show “how Zingale and Defendants harmed him or how Defendants allegedly
violated his civil rights under the Fourteenth Amendment,” and that “Defendants
are unable to adequately respond and mount a defense to the allegations.” (Id. at
6.) Mr. Rose responded in opposition. (Doc. 54.)
Upon review of Mr. Rose’s second amended complaint, Mr. Rose has failed to
adequately resolve the problems previously identified, and the operative pleading
does not notify Defendants of the claims against them or the grounds on which
those claims rest.
Federal Rules of Civil Procedure 8 and 10 establish the minimum pleading
requirements. Rule 8 requires a complaint to contain “a short and plain statement
of the claim showing that the pleader is entitled to relief” with allegations that are
“simple, concise, and direct.” Fed. R. Civ. P. 8(a), (d). And Rule 10 requires a party
to “state its claims or defenses in numbered paragraphs, each limited as far as
practicable to a single set of circumstances.” Fed. R. Civ. P. 10(b). Taken together,
as explained by the Eleventh Circuit, Rules 8 and 10
require the pleader to present his claims discretely and
succinctly, so that his adversary can discern what he is
claiming and frame a responsive pleading, the court can
determine which facts support which claims and whether
the plaintiff has stated any claims upon which relief can be
granted, and, at trial, the court can determine that
evidence which is relevant and that which is not.
Fikes v. City of Daphne, 79 F.3d 1079, 1082 (11th Cir. 1996) (quotation omitted). 1
Shotgun pleadings violate the pleading rules by failing to “give the defendants
adequate notice of the claims against them and the grounds upon which each claim
rests.” Weiland v. Palm Beach Cnty. Sheriff’s Off., 792 F.3d 1313, 1323 (11th Cir.
2015). The Eleventh Circuit has identified four varieties of shotgun pleadings: (1) a
pleading in which multiple counts each adopt the allegations of all preceding counts;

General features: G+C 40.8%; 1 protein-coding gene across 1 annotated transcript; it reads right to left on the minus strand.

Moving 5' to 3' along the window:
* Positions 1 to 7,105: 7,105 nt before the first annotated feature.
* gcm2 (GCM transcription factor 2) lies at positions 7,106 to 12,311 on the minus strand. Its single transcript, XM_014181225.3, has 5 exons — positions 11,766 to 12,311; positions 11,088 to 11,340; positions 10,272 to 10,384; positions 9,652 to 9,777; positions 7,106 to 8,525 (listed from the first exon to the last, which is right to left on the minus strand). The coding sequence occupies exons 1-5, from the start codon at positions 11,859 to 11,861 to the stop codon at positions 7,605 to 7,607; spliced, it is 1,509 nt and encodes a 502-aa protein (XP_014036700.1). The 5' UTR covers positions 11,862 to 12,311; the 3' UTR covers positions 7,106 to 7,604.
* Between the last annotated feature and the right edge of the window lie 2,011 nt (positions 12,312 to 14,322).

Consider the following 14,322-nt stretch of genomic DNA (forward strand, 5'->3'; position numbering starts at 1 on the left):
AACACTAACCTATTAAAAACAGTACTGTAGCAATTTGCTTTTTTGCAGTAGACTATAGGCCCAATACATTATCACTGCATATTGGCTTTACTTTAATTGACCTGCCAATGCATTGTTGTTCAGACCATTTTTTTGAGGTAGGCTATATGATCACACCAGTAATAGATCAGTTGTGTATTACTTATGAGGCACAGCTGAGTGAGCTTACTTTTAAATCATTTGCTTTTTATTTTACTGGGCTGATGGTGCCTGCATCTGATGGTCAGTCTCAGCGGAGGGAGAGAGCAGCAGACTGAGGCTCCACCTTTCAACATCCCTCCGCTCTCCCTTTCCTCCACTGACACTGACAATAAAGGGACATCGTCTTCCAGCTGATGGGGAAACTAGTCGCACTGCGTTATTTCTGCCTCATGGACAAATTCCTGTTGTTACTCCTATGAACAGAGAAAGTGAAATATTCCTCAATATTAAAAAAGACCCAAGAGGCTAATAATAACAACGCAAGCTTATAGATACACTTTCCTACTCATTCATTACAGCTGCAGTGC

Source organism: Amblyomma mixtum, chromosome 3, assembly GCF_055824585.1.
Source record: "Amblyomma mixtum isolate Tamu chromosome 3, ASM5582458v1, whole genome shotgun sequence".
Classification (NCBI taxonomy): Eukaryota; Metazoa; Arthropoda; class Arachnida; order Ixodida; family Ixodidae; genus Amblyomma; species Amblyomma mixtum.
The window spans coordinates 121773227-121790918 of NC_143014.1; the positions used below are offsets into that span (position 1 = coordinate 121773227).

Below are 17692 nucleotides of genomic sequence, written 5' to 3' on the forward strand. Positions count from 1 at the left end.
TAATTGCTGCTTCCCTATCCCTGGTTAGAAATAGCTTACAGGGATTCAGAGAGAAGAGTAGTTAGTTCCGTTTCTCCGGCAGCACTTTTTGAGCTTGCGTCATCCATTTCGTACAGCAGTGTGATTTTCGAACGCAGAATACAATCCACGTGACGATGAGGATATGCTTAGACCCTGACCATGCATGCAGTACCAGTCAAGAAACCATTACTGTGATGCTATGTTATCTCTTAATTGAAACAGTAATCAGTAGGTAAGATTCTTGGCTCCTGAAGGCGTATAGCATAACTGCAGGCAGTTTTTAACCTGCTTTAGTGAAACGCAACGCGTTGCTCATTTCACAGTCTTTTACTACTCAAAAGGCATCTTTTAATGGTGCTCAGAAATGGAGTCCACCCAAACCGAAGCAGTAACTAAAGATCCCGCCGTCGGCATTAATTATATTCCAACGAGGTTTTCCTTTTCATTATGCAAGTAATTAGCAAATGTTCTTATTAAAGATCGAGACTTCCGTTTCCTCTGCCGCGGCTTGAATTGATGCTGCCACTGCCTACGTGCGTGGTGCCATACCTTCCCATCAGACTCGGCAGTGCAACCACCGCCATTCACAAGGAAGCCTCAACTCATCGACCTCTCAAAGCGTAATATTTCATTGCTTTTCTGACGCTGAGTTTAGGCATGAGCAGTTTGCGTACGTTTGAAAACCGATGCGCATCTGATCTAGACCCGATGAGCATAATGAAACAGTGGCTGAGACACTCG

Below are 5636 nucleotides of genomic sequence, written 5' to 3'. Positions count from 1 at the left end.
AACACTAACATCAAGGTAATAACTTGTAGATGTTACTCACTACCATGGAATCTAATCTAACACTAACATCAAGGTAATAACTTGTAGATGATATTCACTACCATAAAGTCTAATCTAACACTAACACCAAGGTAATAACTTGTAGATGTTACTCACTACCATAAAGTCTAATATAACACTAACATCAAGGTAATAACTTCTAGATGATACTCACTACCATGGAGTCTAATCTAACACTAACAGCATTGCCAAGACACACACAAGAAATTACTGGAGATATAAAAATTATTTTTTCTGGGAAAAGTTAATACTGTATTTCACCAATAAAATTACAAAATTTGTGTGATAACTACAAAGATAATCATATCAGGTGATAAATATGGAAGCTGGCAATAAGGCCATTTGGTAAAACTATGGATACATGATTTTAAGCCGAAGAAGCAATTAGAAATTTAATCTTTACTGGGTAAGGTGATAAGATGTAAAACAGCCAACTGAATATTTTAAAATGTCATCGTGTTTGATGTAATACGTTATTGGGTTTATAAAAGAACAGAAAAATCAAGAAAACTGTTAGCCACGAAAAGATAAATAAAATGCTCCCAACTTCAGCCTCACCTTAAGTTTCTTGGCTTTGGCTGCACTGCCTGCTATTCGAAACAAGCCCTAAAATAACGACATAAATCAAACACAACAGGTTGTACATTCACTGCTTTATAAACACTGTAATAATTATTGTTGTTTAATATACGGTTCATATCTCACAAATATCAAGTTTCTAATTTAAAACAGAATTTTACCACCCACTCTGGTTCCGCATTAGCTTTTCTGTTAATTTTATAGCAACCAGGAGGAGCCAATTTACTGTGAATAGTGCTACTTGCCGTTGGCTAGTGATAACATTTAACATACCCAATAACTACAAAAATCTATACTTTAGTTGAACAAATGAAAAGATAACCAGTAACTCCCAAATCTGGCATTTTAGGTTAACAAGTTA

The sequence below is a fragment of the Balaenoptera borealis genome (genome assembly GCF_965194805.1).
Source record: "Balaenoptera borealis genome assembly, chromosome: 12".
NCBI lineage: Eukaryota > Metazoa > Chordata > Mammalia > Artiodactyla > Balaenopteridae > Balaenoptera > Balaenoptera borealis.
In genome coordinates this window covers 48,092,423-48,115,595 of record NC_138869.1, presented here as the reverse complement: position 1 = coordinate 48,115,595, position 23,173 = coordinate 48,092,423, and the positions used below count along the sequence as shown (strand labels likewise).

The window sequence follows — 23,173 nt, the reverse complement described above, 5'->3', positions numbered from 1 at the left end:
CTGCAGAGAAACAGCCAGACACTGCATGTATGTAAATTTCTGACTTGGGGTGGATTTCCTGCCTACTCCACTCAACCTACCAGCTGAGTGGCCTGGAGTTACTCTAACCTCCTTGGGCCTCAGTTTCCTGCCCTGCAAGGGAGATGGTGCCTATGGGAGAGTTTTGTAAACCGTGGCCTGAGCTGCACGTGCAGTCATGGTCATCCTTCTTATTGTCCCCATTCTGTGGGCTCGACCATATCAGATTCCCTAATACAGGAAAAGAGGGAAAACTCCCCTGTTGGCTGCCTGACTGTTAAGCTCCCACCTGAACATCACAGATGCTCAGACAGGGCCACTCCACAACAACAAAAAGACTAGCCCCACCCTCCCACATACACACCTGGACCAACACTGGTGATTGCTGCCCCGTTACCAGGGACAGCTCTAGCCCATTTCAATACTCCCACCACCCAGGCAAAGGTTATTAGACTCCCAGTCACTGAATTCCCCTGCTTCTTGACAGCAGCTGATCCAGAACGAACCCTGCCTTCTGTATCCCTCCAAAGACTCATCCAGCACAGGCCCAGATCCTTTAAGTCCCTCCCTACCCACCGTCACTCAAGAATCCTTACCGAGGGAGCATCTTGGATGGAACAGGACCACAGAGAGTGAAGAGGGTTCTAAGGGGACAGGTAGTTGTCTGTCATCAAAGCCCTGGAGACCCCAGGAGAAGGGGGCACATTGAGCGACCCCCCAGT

(2) a pleading that uses conclusory, vague, and immaterial facts unconnected to a
particular cause of action; (3) a pleading that fails to separate each cause of action or
claim for relief into distinct counts; and (4) a pleading that combines multiple claims
against multiple defendants without specifying which defendant is responsible for
which act, or which defendant a claim is brought against. See id. at 1321–23.
Upon review, there are several deficiencies with the second amended
complaint, which ultimately fails “to give the defendants adequate notice of the
claims against them and the grounds upon which each claim rests.” Id. at 1323. First,
Mr. Rose presents all his claims and factual allegations in a six-page “amended
complaint for violations of civil rights,” which includes factual allegations and legal
conclusions. (Doc. 45.) The complaint does not “state [Mr. Rose’s] claims . . . in
Courts hold the pleadings of pro se litigants to a less stringent standard than
pleadings drafted by attorneys. Tannenbaum v. United States, 148 F.3d 1262, 1263
(11th Cir. 1998) (per curiam). But courts do not have a duty to “rewrite” a pro se
litigant’s complaint to find a claim. See Washington v. Dep’t of Children & Families,
256 F. App’x 326, 327 (11th Cir. 2007) (per curiam).
numbered paragraphs, each limited as far as practicable to a single set of